Benavidez’s commander felt that he deserved the Medal of Honor for his valor in saving eight lives, but he put Roy in for the Distinguished Service Cross because the process for awarding a Medal of Honor would have taken much longer, and his commander was sure Benavidez would die before he got it. The recommendation for the Distinguished Service Cross was rushed through approval channels. On September 10, 1968, while still recuperating from his wounds at Brooke Army Medical Center at Fort Sam Houston, Roy was visited by General William C. Westmoreland, then the Chief of Staff of the United States Army, who presented the Distinguished Service Cross to Benavidez.
Along with the Distinguished Service Cross, Benavidez also received a Purple Heart for his wounds. In 1969, he was assigned to Fort Riley, Kansas, and in 1972 he was assigned to Fort Sam Houston, Texas where he remained until his retirement from the Army.
On February 24, 1981, President Ronald Reagan presented Roy P. Benavidez with the Medal of Honor. Reagan turned to the press and said, “If the story of his heroism were a movie script, you would not believe it”. He then read the official award citation.
Vietnam War: Battle of Plei Me
The Plei Me camp was established by the United States Army Special Forces (SF) 25 miles south of Pleiku city and less than 20 miles from the Cambodia border in the Central Highlands of Vietnam. Plei Me was one of many Special Forces camps scattered around the Central Highlands and charged with gaining and maintaining the support of the Montagnard  for the South Vietnamese war effort, and gathering intelligence about the infiltration into South Vietnam of North Vietnamese soldiers along the Ho Chi Minh trail.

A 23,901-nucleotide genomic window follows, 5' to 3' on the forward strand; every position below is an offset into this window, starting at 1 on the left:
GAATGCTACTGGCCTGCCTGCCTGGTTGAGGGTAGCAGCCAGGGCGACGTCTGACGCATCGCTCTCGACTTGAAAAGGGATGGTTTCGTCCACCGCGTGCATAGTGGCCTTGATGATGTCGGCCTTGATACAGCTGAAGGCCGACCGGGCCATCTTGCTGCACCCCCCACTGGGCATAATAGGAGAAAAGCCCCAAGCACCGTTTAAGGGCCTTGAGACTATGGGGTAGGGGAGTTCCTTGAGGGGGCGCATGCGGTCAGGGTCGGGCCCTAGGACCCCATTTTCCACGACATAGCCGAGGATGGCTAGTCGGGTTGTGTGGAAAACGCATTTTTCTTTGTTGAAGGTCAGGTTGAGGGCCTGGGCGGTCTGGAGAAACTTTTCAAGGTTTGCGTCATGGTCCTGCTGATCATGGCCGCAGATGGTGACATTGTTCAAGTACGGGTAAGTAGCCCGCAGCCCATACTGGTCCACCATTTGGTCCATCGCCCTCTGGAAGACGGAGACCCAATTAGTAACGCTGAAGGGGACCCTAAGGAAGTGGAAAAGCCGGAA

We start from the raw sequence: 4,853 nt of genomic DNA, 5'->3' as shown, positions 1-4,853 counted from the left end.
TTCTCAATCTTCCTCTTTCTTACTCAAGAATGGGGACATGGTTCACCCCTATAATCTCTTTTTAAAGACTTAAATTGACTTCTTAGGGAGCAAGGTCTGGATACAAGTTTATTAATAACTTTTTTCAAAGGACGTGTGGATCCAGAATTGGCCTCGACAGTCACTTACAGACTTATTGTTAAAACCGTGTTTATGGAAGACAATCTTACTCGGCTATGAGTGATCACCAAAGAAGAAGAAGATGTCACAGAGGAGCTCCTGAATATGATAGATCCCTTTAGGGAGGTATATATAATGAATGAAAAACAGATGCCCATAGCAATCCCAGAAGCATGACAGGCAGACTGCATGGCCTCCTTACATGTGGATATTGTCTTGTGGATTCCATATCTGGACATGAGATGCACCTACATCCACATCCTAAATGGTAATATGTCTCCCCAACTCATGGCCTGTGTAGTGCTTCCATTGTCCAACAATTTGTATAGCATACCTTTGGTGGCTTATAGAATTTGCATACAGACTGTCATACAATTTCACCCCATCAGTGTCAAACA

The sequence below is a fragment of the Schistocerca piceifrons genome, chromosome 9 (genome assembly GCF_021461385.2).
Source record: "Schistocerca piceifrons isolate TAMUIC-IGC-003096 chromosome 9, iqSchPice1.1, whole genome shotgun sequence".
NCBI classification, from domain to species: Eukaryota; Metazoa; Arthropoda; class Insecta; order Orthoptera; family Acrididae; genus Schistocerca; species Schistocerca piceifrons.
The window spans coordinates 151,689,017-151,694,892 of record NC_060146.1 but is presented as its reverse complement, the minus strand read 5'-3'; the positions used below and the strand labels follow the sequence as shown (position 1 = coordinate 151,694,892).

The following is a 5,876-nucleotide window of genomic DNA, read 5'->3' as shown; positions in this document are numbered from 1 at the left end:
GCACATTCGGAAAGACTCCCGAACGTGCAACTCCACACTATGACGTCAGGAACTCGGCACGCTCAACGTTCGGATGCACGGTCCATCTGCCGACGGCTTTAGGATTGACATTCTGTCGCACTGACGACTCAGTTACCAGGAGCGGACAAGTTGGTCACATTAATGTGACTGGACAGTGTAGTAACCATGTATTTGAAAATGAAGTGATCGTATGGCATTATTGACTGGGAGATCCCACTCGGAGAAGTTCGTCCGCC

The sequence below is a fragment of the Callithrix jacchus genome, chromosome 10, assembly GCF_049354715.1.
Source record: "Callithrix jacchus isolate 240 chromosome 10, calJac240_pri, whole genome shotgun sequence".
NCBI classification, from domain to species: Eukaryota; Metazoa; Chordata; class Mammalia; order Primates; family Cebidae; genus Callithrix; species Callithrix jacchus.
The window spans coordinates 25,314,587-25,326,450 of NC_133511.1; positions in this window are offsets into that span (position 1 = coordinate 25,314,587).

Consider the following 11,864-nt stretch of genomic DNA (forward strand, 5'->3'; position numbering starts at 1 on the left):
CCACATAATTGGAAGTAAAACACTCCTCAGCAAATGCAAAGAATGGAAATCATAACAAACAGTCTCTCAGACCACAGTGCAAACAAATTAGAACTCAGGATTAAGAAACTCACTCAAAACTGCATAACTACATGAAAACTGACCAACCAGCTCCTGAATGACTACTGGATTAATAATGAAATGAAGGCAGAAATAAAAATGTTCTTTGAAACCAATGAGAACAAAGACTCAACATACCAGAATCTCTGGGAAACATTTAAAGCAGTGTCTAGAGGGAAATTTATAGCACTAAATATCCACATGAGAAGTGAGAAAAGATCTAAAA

In 1965 the camp was manned by more than 400 Civilian Irregular Defense Group (CIDG) soldiers—local Montagnard  people. Twelve (12) American soldiers from the 5th SF Group and 14 Army of the Republic of Vietnam (ARVN) SF assisting in this endeavor. At the time of the attack on Plei Me, about 300 Montagnards, 14 Vietnamese, and 10 Americans were inside the camp, the others were on patrol or stationed at nearby listening posts.
The Siege of Plei Me
The first indication of an impending attack was about 19:00 hours on October 19, when a Montagnard patrol was attacked near Plei Me.
At 22:00, one PAVN Company overran an outpost southwest of the camp. The listening post was about 2,000 yards away and it was determined that the 25 men that died, did so only after their ammunition ran out. [Source: Capt. Harold M. Moore, commander of the Special Forces unit]
After nightfall had cloaked the surrounding tree line in darkness and introduced a new cycle of jungle noises, a muffled clatter of rifle fire suddenly erupted and then died away. An advancing NVA infantry column had brushed past one of the ambush positions. Later another distant crash of gunfire exploded the tropical night, this time accompanied by a barrage of mortar shells and recoilless rifle rounds sending up geysers of dirt throughout the compound. Shortly after midnight, the PAVN attacked with approximately 1,000 NVA from the north, west, and east with small arms, mortars, and recoilless rifles, with some attackers reaching the defensive perimeter of the camp.
The NVA overran the southern outpost in barely twenty minutes. Shortly after midnight, the North Vietnamese charged the camp itself. The North Vietnamese shock troops ran forward, shouting and firing rapid bursts from their assault rifles. The bunkered machine guns rattled out concentrated bursts of grazing fire aimed at the first wave of sappers busily piercing the perimeter’s barriers. Pith helmets and kit bags rolled across the open prewire zone as the bullets picked up running figures and flung them to the ground in writhing agony. Bodies were piling up like driftwood around the bent posts and bails of twisted barbed wire. Swiftly the NVA rammed explosive-filled pipe sections through the obstacles, and a series of detonations shook the fringes of the camp.